1. All good advice. ^_^ I’m a plotter, and I do tend to run into murky middle issues when I’m plotting, as I need to know how everything happens and works out before I can actually start writing the story. But I’ve found one thing that really helps: know where the story starts, and know how it ends. If I can think of everything in the middle as what needs to happen to get to that ending, then it tends to go a lot more smoothly, and it leaves room for surprises that still lead to that end.
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  2. Great advice from Stephanie on working through the Murky Middle. 🙂 I plot out a good chunk before I start writing, but it changes all the time and the details for the later parts of the book are a bit loose. Thanks for sharing!

  3. Thanks for the tips. Even though I like to write by instinct, there is inevitably that point where I lose momentum – the murky middle! I think you’re right at a certain point, thinking about character art and plot — nailing something down – does help. Because then you can at least try it and maybe say – okay, that didn’t work, but at least you know *what* didn’t work. As opposed to just flailing around in the murk like I usually do.

  4. Great tips for getting through that dreaded middle. I think part of the challenge is make sure there is something really cool that you as the writer are interested in writing as you move into that middle section.

  5. The middle is the hardest part. Knowing how to begin or end a story might be troubling but the real problem, especially for me, is the middle. Because once I reach there I’m all ‘now what?’ And I’m a plantser. Even when I know how I want to write the middle I get stymied over the what, when, where, why and how I get to it besides just increasing the conflict for conflict sake. That’s why I love James Scott Bell’s “Write Your Novel From the Middle.” It helped cleared the cobwebs.
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  6. Excellent advice, Stephanie! Once, after bemoaning the task of writing a synopsis, an esteemed critique partner explained how if every chapter is outlined, you’ll have already laid the groundwork for the synopsis; not to mention a nicely plotted path to your ending. Sure sounds great in theory…ha! I did discover (quite by accident) that it’s never too late to take up plotting, and it can actually enhance the revision process 🙂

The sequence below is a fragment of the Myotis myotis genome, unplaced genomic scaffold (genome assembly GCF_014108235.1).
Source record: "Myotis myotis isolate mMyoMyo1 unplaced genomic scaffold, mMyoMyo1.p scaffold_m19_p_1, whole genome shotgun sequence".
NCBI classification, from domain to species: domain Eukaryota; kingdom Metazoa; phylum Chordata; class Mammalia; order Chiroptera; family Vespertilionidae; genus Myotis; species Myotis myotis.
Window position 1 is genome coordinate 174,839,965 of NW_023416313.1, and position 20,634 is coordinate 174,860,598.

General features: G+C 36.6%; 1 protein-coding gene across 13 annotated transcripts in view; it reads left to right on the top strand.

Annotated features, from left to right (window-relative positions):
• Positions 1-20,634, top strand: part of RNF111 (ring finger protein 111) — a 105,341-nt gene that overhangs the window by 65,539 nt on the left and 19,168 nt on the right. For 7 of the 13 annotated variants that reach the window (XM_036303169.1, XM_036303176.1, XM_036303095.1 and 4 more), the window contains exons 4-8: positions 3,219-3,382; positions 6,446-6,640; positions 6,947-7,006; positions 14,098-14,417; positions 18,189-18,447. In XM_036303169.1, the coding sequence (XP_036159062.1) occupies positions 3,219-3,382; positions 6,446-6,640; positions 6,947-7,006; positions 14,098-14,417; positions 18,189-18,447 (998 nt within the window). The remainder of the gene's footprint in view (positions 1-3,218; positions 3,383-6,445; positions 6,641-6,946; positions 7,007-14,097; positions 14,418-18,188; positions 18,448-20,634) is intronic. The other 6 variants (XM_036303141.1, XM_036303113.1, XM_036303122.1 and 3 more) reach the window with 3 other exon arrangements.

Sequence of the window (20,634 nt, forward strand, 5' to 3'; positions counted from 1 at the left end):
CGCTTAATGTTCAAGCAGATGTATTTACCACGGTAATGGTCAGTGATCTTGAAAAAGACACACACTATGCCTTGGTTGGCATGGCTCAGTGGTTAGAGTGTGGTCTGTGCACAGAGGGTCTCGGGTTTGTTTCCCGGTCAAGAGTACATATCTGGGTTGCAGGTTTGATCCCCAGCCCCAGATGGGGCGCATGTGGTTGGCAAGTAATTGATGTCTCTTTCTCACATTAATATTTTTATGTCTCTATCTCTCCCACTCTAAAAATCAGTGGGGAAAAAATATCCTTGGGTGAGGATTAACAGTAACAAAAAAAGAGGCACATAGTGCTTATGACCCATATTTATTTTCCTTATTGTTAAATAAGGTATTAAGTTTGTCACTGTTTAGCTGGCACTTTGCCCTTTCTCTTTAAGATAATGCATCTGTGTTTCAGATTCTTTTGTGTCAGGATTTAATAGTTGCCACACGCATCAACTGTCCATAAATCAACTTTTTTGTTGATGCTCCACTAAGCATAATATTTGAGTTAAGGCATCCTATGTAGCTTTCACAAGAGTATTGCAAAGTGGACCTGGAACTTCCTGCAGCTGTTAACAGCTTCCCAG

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  7. Murky middle. How perfectly put. I’m a bit of a planned pantster. You know, it’s like when you’re dressing, you plan to wear the pinks sweater, but then you put it on and it makes you look like a fat stick of cotton candy, so you opt for the black one because it’s classic. Writing is sort of like that. Much of what I plan, changes when I pause and evaluate what’s happening in that murky middle. Beginning and end are my only for sures…they’re like the purse and shoes- they’re always my no-brainers.

  8. I definitely relate to the “murky middle” concept. The beginnings have always been easy for me and if I have a beginning I usually go to the end and write that. I don’t know if I get bored or what, but when it comes to the rest I’ve tended to get distracted or tired or something. I’ve got several books started, but not finished in the middles.

    Arlee Bird
    A to Z Challenge Co-host
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  9. The middle is the trickiest for me. It’s so easy to come up with the beginning and the end. Then I have to figure out how to link the two. I’m trying to figure that out with my current WIP. I’m a big plotter though, so that’s what I’m doing. 🙂
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  10. See? A little plotting does help!
    I’m an avid outliner, so the murky middle doesn’t him me much. I do remember reading one piece of advice that has stuck with me over the years – write a great beginning and a great ending and put them as close together as possible. (In was in just, of course!)